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Chinese firms snap up chunk of French fashion industry

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AFP
Published
Apr 1, 2016
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French ready-to-wear fashion labels Sandro, Maje and Claudie Pierlot will be taken over by China's Shandong Ruyi Technology Group under the terms of an exclusivity agreement announced late Thursday.

Hot on the heels of the announcement, French lacemaker Desseilles said Friday it is to be acquired by Chinese firm Yongsheng, in another sign of the growing Chinese presence in France's fashion industry.


Claudie Pierlot


In the deal for Sandro and Maje's parent company SMCP, the founder of the "accessible luxury" labels, sisters Evelyne Chetrite and Judith Milgrom, will remain minority shareholders if the deal goes through, as will their management team and the US investment fund KKR.

KKR acquired a 65-percent share of SMCP in 2013.

Shandong Ruyi gave no financial details, but the Financial Times reported this week that the deal valued the group at 1.3 billion euros ($1.5 billion), including debts.

The Chinese group will invest in SMCP "with the ambition to drive further growth and support the company's global development, including in Asia", the statement said.

SMCP sells its brands in 33 countries.

Shandong Ruyi, one of the largest textile manufacturers in China, pledged to maintain SMCP's headquarters in Paris.

On a smaller scale, high-class lacemaker Desseilles said it would be taken over by Yongsheng, following an arbitration decision by a commercial court.

Desseilles said Yongsheng's bid was chosen from the three companies in the running because it has promised to maintain the jobs of 60 of the firm's 74 employees for at least three years.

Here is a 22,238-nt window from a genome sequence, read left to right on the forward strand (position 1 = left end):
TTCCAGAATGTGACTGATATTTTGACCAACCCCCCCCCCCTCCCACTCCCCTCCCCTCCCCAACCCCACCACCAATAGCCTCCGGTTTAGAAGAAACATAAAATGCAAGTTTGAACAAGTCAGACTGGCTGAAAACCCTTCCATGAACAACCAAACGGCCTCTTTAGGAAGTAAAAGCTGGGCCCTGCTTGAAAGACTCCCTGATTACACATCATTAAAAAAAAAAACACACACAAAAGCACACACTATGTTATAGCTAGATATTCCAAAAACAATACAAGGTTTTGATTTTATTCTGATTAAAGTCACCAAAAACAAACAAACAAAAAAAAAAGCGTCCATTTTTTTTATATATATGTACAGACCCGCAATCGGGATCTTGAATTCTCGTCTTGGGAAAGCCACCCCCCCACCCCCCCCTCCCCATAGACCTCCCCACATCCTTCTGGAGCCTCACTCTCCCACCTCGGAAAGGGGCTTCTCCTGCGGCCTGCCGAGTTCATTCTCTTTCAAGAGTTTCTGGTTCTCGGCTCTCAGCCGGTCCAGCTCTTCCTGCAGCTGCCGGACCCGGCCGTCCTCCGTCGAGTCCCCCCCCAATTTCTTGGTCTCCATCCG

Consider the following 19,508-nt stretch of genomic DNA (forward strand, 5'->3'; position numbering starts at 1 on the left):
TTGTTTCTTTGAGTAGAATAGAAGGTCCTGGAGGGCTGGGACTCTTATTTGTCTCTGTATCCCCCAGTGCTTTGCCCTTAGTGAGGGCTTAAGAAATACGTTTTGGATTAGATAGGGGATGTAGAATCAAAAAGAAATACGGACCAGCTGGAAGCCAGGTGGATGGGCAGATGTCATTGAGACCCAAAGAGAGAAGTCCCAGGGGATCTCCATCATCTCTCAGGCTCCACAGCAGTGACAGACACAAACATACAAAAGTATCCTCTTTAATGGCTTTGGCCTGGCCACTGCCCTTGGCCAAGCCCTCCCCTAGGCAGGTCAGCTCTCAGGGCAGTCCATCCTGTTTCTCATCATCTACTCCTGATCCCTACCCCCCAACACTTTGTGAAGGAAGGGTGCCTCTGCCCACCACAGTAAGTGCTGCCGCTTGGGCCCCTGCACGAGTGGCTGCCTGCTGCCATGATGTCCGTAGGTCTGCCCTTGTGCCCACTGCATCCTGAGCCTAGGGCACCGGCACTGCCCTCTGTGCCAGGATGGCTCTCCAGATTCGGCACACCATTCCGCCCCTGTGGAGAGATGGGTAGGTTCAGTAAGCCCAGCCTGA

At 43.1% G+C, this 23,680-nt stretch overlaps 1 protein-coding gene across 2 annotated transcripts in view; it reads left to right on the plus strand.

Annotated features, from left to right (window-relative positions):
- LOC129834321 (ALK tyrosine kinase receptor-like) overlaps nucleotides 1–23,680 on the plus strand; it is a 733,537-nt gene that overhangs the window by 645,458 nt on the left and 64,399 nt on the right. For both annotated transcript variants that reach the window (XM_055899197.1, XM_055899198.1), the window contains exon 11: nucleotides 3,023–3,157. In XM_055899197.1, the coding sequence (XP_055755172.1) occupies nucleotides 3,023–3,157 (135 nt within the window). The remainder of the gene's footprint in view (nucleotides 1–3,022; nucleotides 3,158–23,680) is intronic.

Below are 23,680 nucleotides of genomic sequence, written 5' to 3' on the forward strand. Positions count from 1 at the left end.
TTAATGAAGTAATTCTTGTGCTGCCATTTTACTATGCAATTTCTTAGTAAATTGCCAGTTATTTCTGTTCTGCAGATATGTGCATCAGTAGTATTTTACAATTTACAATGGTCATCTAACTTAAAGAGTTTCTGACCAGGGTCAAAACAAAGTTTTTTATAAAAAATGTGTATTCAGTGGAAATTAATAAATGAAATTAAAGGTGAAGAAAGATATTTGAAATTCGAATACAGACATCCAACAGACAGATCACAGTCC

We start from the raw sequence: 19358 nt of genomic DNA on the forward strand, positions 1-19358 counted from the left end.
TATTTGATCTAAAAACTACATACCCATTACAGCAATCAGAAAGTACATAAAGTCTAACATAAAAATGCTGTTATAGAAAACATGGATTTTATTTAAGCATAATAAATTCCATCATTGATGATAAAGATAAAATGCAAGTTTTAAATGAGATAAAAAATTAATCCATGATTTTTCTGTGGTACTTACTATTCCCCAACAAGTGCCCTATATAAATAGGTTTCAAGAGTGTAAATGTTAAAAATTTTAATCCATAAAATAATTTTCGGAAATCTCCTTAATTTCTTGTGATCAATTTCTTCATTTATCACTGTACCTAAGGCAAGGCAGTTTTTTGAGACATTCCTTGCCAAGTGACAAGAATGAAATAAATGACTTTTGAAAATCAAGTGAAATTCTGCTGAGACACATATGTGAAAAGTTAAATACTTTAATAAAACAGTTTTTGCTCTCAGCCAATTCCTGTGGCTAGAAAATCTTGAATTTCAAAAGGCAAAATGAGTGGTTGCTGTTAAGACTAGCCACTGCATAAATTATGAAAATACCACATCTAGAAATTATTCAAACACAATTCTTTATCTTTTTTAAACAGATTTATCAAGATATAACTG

The Chinese firm also made a commitment to keep the Desseilles factory in the northern port city of Calais for at least five years.

Lacemaking has a strong tradition in Calais, whose economy has been hit hard by the presence of a large camp of refugees hoping to reach England across the Channel.

Michel Berrier, Desseilles' marketing manager, admitted that the identity of the new owners had intially created some alarm, but he insisted it was unfounded.

"As soon as you say 'Chinese' when talking about a takeover, you get a knee-jerk reaction, but in this case the fundamental point was to maintain and develop the site in France," he told AFP.

He described Yongsheng's project as "very ambitious" and said the group wanted to tap "French expertise in lacemaking" to develop clothing for the Chinese market.

Desseilles already exports 70 percent of its production to Asia.

Berrier said Yongsheng intends to invest around 4.0 million euros ($4.5 million) in the next few years and to buy the factory, which Desseilles currently rents.

"If everything goes as planned, Desseilles will take on more staff in the next three years to meet new orders," he added.

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